Jerry Kremer, the Chairman many years ago (40?) of the N.Y. State Assembly Ways & Means Committee, went along and got along for a long time in government. Was he a “bad guy” therefore? Not al all. I believe that he was trying to do his best, as a powerful government official, as he saw fit. ongresswoman Alexandria Ocasio-Cortez ix the current exemplar of this message. After all, she defeated the Chairman of he Queens County Democratic Committee, an important and powerful position in itself, and a long-serving member of Congrress who was on his way to a “powerful” position in the leadership thereof. No mean feat for a 29 year old Bronx Latina with no prior elected experience.

    While it has been doctrine among some political philosophies that revolution is sometimes the only way to change the course of political and economic history (“for the better” in the minds of the revolutionaries), evolution, on the other hand, needs prodding, not only to change the status quo but also to move the populace forward from years of stasis and ennui to action now.
    Congresswoman Alexandria Ocasio-Cortez ix the current exemplar of this message. After all, she defeated the incumbent congressman, Joe Crowley, a long-serving member of Congrress who was on his way to a position in the leadership in what was to become the Democratic majority in the House. This was no mean feat for a 29 year old Bronx Latina with no prior elected experience. In fact, it was a political revolution.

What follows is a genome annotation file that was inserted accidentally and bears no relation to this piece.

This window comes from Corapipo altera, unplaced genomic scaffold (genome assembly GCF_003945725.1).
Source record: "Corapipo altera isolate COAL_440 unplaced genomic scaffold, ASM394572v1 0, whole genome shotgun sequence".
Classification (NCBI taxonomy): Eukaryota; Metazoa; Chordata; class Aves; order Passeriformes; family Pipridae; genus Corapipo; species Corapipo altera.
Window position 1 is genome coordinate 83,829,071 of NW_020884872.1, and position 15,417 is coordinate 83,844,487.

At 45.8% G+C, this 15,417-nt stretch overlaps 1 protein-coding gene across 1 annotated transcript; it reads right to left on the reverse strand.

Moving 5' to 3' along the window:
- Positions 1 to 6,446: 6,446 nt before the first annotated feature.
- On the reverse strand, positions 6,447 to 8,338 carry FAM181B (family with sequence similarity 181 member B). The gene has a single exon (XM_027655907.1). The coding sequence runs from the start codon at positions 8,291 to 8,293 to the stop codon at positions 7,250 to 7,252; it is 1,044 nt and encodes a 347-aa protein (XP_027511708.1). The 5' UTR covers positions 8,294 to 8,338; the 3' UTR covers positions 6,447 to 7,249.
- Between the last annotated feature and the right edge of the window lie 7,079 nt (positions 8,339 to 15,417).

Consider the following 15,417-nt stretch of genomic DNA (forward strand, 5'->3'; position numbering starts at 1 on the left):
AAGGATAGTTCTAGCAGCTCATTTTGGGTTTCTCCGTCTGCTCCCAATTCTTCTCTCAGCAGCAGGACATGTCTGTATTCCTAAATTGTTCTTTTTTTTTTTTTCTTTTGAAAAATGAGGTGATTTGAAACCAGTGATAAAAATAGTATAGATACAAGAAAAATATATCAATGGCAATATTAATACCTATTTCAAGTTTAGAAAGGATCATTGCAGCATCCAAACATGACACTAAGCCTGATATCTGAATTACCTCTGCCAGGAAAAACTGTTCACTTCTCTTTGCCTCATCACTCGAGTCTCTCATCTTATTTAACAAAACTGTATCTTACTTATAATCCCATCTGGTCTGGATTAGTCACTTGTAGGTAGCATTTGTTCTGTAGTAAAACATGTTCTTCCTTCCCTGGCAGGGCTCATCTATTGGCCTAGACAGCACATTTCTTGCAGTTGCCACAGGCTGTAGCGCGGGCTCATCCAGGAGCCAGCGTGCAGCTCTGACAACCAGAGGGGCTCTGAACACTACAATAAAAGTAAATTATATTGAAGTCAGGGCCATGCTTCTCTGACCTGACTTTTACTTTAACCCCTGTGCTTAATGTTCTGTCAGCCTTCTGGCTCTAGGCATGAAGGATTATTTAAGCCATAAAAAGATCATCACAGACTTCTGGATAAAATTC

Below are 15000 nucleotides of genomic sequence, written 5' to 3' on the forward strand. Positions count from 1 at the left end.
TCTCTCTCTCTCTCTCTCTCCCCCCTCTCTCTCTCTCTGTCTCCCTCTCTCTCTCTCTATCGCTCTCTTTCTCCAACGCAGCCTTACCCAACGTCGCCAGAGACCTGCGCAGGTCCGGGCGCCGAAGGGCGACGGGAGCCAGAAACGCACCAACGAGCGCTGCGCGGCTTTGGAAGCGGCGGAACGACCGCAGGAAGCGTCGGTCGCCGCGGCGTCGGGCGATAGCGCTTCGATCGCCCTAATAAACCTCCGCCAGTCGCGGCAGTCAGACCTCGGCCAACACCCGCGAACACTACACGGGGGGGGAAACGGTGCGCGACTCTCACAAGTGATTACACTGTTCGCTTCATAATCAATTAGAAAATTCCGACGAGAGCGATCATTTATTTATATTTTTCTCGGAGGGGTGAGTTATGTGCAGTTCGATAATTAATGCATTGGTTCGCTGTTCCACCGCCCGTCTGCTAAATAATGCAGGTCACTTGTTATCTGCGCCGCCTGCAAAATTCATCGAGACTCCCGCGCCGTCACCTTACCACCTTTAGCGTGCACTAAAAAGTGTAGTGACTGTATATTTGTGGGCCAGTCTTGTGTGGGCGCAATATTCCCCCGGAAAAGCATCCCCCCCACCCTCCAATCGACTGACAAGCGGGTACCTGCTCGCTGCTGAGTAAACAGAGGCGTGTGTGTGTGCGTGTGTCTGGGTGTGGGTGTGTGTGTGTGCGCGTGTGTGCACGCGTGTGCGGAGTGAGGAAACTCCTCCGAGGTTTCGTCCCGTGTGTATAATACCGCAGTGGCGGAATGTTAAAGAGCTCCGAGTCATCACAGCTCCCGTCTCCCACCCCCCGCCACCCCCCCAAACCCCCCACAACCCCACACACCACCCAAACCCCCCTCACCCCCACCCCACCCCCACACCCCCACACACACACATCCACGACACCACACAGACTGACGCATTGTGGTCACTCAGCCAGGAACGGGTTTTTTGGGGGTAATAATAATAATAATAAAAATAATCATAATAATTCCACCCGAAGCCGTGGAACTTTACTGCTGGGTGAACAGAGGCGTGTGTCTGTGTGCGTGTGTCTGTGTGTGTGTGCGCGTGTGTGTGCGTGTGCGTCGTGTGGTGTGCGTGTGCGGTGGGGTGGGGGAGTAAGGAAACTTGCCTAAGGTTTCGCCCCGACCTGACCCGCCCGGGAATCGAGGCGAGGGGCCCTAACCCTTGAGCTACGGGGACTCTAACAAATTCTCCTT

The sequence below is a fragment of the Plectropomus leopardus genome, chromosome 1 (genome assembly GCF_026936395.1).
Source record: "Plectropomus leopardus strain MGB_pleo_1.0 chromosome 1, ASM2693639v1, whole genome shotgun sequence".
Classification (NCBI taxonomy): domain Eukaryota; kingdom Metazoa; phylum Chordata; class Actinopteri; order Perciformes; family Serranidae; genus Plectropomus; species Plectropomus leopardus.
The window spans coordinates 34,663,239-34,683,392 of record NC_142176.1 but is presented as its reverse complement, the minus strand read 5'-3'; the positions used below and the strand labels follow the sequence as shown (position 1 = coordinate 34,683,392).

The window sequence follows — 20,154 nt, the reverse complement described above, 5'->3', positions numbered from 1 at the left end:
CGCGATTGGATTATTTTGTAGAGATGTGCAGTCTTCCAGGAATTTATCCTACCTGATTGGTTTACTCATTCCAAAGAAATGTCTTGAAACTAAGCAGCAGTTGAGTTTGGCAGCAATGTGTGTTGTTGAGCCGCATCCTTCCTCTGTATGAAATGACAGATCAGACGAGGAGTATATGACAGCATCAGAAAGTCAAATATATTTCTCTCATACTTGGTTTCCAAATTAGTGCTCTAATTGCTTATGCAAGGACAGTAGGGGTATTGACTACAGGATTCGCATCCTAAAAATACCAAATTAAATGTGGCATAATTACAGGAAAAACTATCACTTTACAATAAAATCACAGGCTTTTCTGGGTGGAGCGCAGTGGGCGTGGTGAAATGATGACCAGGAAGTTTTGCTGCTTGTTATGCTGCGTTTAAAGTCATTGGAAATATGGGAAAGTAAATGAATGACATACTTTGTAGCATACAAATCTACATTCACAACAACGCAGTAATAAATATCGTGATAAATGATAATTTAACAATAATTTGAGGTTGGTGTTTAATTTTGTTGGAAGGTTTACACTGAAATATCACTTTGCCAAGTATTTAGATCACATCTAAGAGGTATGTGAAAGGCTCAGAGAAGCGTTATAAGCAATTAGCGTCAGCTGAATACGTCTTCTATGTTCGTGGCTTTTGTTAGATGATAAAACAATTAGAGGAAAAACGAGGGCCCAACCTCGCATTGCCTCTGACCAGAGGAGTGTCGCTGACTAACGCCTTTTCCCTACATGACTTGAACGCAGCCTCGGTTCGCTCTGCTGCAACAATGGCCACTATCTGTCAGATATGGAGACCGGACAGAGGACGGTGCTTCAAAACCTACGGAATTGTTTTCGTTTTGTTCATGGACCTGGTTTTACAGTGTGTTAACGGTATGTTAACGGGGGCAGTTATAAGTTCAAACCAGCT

“Vox Populi, Vox Dei,” they say.

    There is one last “rule” I have not yet mentioned, but it is valid in all walks of life: “Nobody’s Nerfect!”
    I do agree with Mr. Davret that we give AOC a little slack and time to develop her attitudes and ideas, along with the other rational members of her congressional “freshman class.” In our vast democracy and with the enormous reservoir of all of our peoples’ of good will, I suggest we give our “newbies” time to mature as they try to hurtle to new heights of governance. If we’re not (somehow, in some ways) part of the solution. we will all remain part of the problem.